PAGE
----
Northwest NEWS

December 21, 1998

Front Page

Two angels knocked on her door


Woodinville High School students Kaylee Hansen (front) and (left to right) David Holmberg, David Chang, Sean Skilingstad, and Travis Ault braved the frigid nights last week to collect blankets and coats for needy families.
Photo by E-Chieh Lin.

by Julie King, special to the Woodinville Weekly

   "Two angels knocked on my door yesterday," said Lolita, a 38-year-old homeless woman. "I said to them, 'God uses people as angels, and you are truly angels. There are halos over your heads.'"

   Lolita is staying at the Kenmore Family Shelter, a transitional housing facility, with her husband and four-year-old son. She said that when two Woodinville High School girls brought food and gifts to her family, she started to cry.

   Lolita said that she had just begun a new job, but was heartbroken when she learned that she would not get paid before Christmas. She did not think her son would have any toys this year, but on Dec. 14, the students delivered armloads of gifts.

   "We had absolutely nothing," she said. "I could not believe and still cannot believe that people are reaching out the way they are."

   The Woodinville High School students who helped Lolita and her family are part of the school's tenth annual Winterfest, a two-week event organized by students to serve the community. Through the Adopt-a-Family program, students collected food and gifts to brighten the holidays for 11 needy families. The students also held a blood drive and a Blanket and Warm Clothing Drive.

   About 30 students stayed after school to wrap the presents, and 15 of them delivered the items directly to the families. The students involved in the delivery witnessed the firsthand results of their service, and they relayed their experiences to the student body during an assembly.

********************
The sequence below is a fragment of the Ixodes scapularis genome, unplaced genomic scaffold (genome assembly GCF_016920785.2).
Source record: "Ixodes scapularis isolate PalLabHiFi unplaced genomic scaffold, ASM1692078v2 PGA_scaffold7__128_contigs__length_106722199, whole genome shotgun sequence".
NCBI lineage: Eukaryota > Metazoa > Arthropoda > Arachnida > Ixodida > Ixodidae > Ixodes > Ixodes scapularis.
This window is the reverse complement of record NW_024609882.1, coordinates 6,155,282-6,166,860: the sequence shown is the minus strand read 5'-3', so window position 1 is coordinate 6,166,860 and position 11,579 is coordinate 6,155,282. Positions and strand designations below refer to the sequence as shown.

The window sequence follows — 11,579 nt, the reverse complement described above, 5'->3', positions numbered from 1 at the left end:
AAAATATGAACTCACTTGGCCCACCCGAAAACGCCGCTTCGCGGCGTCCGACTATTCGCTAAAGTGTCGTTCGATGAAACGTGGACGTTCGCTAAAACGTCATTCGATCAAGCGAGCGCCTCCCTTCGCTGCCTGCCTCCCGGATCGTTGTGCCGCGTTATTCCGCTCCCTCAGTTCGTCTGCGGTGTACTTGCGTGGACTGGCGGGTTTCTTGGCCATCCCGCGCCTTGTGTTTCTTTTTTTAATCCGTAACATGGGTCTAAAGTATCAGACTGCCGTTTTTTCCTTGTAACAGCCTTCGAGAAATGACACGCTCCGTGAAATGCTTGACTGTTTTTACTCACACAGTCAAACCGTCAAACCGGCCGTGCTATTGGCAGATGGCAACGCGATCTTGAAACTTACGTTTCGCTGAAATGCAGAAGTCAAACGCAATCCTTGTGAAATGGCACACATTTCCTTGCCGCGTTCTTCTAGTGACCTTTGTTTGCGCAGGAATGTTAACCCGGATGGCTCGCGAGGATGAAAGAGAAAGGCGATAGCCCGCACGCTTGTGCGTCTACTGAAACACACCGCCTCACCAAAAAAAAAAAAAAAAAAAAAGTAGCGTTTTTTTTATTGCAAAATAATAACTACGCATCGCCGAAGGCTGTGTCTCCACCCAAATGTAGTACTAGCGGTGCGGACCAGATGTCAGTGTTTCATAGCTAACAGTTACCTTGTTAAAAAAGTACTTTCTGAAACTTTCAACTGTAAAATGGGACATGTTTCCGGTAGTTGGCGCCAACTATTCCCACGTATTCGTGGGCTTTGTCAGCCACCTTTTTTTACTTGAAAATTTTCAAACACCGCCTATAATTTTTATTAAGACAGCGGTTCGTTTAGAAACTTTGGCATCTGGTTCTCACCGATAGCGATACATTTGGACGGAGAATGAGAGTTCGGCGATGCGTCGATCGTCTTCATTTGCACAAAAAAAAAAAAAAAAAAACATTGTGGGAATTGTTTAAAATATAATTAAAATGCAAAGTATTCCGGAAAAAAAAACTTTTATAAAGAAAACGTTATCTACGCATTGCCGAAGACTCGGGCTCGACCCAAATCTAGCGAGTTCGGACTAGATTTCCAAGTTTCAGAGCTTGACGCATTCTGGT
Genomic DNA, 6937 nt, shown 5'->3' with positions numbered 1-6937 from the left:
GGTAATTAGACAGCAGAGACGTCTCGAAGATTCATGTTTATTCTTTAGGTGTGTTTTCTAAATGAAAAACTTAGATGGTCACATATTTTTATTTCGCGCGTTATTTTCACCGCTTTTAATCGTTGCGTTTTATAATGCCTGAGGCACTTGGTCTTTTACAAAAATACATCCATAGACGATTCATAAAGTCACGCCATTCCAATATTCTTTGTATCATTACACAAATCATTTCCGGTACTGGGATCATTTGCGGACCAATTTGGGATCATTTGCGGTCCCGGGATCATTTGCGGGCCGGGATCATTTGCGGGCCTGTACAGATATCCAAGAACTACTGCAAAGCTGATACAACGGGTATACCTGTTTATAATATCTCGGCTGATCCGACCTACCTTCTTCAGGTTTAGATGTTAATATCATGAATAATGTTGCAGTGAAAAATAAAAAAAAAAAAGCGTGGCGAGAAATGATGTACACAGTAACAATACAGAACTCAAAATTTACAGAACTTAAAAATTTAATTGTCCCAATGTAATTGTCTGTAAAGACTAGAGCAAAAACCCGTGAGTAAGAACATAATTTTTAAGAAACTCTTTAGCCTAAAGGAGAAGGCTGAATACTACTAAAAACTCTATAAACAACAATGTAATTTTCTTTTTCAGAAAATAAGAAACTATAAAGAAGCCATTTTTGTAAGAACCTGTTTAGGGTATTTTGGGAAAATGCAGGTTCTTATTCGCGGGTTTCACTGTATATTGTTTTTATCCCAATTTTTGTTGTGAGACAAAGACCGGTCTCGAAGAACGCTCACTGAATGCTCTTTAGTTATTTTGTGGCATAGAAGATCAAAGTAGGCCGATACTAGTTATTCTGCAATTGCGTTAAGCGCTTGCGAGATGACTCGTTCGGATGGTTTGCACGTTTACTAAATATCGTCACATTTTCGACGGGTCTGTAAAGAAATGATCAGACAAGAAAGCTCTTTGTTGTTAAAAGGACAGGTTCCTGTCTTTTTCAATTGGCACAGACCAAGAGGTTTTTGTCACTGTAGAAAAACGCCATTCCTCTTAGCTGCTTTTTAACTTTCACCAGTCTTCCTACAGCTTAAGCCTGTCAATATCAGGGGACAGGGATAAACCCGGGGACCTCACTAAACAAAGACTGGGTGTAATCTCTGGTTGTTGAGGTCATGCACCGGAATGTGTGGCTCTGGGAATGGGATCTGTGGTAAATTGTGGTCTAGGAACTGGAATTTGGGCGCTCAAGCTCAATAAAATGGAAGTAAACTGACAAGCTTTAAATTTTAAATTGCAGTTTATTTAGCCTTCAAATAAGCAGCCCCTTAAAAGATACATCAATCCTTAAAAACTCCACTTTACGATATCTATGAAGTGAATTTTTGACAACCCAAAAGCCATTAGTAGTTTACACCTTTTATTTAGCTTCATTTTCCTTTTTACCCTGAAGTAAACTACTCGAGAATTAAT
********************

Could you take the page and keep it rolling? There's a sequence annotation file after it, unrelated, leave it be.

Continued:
"All the families were very thankful," student body Vice-President David Chang said. "There were a lot of thank you's."

   "These students made a Christmas for people who could not, on their own terms, make a Christmas for themselves," Lolita said. "They were truly a blessing not only to me, but to so many other families."

   During the Blanket and Warm Clothing Drive, held Dec. 16 and 17, student officers and other student leaders slept outside the downtown Q.F.C. market collecting donations to help needy families get through the winter.

   "The only thing that keeps us warm during the night is community donations," said Chang.

   Clutching the blanket she had wrapped around her, sophomore Leinani Garces said that the students who were sleeping out did not wear any more clothing than what they would normally wear to school.

   "It's starting to get kind of cold," she said. "This gives me an idea of what it is like to be homeless."

   Friday morning, all of the donations collected from the Blanket and Warm Clothing Drive were lined up along a brick wall in front of the school. Students coming up the stairs from the parking lot could see how many people would be warmer this holiday season.

   Woodinville High School's activities director, Jay McGinness, said that Winterfest is initiated and organized by students.

   "The A.S.B. [Associate Student Body] did a great job of getting out into the community and finding where the needs are," he said. "Through the blood drive, the Adopt-a-Family program, and the blanket drive, there are a lot of people being helped."

   Chang said that helping the community also had a positive impact on the students. It is easy for those who have grown up in middle- to upper-class suburbs to forget that there are needs all around them, he said.

   "Winterfest makes the students aware of people who are less-fortunate than we are," Chang said.

   McGinness said that the students' enthusiasm and effort to reach out to those who have less than they do showed they really cared.

   "I really saw the students open up their hearts to others," he said. "They gave not only their money, but also their time."

   Perhaps the most rewarding effect of the students' generosity is the reflection of this kindness in the lives of people like Lolita, who said that the students' compassion inspired her to give a pair of her son's shoes away to someone who needed them more.

   "Giving is the true spirit of Christmas," she said. "And these students understand that."